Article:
Animal Husbandry Program
As disappearing habitat and other human-induced pressures threaten species in the wild, the care of animals in captivity becomes more critical. The Chicago Zoological Society and similar organizations are the guardians of captive wildlife populations, maintaining the health and well-being of their animal charges.
What goes into the care of zoo animals? The answers lie somewhere in the wild. The best way to care for animals in captivity is to understand the biology of the species in their natural environments, to understand behavior and physical adaptations, diet specifications, and social and space requirements.
At Brookfield Zoo, animal husbandry practices attempt to create an environment that will support the animals’ growth and development. Animals are managed in natural social groupings. For example, gorillas are naturally sociable and live in groups in the wild. The gorillas in Tropic World are housed in a group, with one silverback male, some adult females, and their offspring all living together.
Snow leopards, on the other hand, are solitary in the wild, with the male and female only coming together to mate. Thus the single animal that may be on exhibit is not lonely but rather is comfortable in its solitary existence.
At the zoo, routine husbandry may include shifting animals from one area to another, separating animals from each other, and working with the animals so that they tolerate close visual inspection by keepers and treatment by veterinarians.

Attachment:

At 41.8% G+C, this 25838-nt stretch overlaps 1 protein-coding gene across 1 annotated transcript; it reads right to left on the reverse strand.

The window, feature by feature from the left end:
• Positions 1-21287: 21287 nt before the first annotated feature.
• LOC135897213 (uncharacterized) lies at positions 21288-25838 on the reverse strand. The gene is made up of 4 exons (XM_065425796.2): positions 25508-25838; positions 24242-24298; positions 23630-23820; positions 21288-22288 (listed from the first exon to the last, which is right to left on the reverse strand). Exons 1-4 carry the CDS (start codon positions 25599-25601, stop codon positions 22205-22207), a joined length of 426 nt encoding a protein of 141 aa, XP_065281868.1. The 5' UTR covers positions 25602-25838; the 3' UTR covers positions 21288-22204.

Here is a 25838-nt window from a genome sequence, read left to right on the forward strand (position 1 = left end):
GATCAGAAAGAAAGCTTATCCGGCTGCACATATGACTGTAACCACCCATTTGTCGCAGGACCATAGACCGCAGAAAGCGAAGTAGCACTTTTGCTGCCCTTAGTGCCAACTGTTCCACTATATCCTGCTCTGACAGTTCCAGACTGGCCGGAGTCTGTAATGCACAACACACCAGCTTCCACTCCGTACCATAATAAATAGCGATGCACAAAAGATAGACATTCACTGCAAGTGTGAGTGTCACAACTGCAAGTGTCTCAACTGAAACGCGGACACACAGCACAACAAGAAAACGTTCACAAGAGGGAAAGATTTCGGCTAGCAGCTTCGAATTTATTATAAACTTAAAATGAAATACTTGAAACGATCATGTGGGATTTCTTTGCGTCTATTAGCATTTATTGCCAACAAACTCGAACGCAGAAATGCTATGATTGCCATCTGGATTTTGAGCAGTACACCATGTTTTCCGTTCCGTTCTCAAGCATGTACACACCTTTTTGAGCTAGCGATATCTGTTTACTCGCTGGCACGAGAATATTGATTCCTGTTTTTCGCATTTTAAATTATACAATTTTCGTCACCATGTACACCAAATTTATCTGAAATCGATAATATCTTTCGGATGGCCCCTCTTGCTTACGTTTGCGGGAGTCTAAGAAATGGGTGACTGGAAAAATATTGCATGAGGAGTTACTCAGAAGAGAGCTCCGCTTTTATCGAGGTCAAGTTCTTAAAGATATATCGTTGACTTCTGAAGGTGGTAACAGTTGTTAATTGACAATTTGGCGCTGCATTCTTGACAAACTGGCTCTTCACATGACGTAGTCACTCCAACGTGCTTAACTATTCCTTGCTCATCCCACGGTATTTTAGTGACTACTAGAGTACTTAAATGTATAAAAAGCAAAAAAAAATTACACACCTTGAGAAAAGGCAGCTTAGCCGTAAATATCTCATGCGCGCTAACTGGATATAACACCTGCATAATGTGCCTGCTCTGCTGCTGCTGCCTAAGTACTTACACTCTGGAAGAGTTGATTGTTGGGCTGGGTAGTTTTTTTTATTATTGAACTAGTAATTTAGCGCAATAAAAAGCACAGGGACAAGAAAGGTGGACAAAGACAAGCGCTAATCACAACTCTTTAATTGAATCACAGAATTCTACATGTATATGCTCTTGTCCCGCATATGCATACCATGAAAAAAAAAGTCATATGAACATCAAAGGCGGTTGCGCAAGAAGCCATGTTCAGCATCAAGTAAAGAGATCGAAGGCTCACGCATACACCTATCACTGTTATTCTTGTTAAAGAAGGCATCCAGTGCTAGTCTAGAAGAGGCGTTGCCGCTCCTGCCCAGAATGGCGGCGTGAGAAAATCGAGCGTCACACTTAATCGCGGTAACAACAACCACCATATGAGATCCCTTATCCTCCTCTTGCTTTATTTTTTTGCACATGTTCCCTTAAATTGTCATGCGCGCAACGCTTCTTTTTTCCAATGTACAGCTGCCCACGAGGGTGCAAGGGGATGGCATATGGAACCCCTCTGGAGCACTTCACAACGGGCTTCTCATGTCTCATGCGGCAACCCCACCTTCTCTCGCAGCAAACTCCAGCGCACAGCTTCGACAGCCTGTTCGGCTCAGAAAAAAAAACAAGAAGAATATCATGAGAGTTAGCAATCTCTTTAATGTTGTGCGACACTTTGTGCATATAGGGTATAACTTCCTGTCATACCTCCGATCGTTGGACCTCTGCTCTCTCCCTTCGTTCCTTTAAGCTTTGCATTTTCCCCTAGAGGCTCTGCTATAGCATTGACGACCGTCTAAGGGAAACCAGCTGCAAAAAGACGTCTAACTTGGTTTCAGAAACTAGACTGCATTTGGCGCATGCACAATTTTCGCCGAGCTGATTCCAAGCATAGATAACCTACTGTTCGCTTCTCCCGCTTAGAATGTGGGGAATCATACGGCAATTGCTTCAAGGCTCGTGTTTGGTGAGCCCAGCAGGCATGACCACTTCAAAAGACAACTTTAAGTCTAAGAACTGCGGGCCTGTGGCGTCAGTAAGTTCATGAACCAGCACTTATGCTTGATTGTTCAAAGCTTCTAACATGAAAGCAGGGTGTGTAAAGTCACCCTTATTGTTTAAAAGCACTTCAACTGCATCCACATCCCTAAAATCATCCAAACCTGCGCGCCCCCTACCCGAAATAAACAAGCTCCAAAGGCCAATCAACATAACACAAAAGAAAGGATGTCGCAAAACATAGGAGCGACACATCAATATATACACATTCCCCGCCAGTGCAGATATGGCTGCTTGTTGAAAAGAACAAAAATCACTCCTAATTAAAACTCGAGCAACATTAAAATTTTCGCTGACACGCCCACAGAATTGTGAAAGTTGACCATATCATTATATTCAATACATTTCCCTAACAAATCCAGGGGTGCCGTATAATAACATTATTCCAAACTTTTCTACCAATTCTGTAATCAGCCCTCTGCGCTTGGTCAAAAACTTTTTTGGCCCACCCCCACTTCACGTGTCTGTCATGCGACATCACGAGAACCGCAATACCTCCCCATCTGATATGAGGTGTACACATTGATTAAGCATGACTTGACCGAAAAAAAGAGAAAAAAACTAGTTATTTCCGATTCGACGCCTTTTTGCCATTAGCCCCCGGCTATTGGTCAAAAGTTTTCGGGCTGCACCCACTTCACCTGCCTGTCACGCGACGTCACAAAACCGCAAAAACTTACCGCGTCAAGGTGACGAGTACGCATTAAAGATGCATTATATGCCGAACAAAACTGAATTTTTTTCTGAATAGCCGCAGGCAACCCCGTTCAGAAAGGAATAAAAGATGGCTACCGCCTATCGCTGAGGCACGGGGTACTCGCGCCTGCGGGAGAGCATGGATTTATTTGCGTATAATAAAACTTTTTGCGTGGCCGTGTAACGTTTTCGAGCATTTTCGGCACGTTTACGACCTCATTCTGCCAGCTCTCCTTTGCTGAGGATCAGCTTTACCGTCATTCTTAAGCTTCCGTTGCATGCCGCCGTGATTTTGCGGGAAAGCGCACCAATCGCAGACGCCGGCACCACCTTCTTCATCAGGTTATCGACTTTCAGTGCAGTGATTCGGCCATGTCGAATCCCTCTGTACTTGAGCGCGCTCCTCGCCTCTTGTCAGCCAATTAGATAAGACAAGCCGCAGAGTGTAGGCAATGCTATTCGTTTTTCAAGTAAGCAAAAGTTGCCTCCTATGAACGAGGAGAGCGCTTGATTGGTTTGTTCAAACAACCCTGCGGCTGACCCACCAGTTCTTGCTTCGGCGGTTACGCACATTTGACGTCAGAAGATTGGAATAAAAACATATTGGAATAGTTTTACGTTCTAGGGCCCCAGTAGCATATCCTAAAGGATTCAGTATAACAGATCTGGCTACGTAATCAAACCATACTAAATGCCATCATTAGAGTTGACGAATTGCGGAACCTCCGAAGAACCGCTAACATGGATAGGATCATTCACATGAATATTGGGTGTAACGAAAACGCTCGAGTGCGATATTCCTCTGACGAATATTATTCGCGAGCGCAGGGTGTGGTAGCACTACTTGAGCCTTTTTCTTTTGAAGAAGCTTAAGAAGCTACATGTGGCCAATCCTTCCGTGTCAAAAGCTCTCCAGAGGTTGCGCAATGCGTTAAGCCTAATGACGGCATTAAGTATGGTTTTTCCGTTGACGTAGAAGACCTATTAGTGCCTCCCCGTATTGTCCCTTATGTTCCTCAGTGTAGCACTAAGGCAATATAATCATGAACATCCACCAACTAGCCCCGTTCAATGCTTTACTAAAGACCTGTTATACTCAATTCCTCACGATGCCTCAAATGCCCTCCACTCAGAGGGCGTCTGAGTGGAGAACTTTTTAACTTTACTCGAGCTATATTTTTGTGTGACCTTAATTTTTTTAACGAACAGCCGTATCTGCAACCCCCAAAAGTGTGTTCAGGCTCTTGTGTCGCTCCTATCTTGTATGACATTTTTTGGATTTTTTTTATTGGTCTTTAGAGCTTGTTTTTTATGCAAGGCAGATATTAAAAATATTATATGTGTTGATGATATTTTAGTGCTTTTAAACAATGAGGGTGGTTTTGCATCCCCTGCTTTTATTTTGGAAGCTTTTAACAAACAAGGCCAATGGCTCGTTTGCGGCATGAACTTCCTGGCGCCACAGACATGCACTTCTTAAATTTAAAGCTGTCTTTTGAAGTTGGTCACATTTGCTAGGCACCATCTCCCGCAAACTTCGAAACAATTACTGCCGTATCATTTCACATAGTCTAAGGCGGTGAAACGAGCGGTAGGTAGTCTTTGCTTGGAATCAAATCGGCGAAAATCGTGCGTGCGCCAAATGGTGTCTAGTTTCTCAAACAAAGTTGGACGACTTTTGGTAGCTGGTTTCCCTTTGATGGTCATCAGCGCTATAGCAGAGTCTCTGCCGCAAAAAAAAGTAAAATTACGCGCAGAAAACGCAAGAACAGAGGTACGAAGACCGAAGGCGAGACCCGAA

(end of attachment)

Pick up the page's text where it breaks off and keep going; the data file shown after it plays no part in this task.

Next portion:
Reproduction management depends on a thorough knowledge of not only reproductive physiology but of reproductive behavior and mating system. Procedures for introducing animals for reproduction or adding individuals to social groups are carefully tailored to reflect natural behaviors.
Physical characteristics of the captive environment are also critical for success. Specific ambient temperatures ranges are required for each species. Other physical aspects of the enclosure that are critical include the space available, the lighting, and the “furniture” within the enclosure (such as climbing structures, logs for denning, trees, or other physical barriers allowing for isolation). Aquatic species such as sharks have environmental requirements such as temperature and water quality of their aquarium enclosures that require special Life Support mechanical systems.
Successful animal husbandry practices have been developed through years of experience and collaboration between staff at Brookfield Zoo and researchers studying the animals in the wild.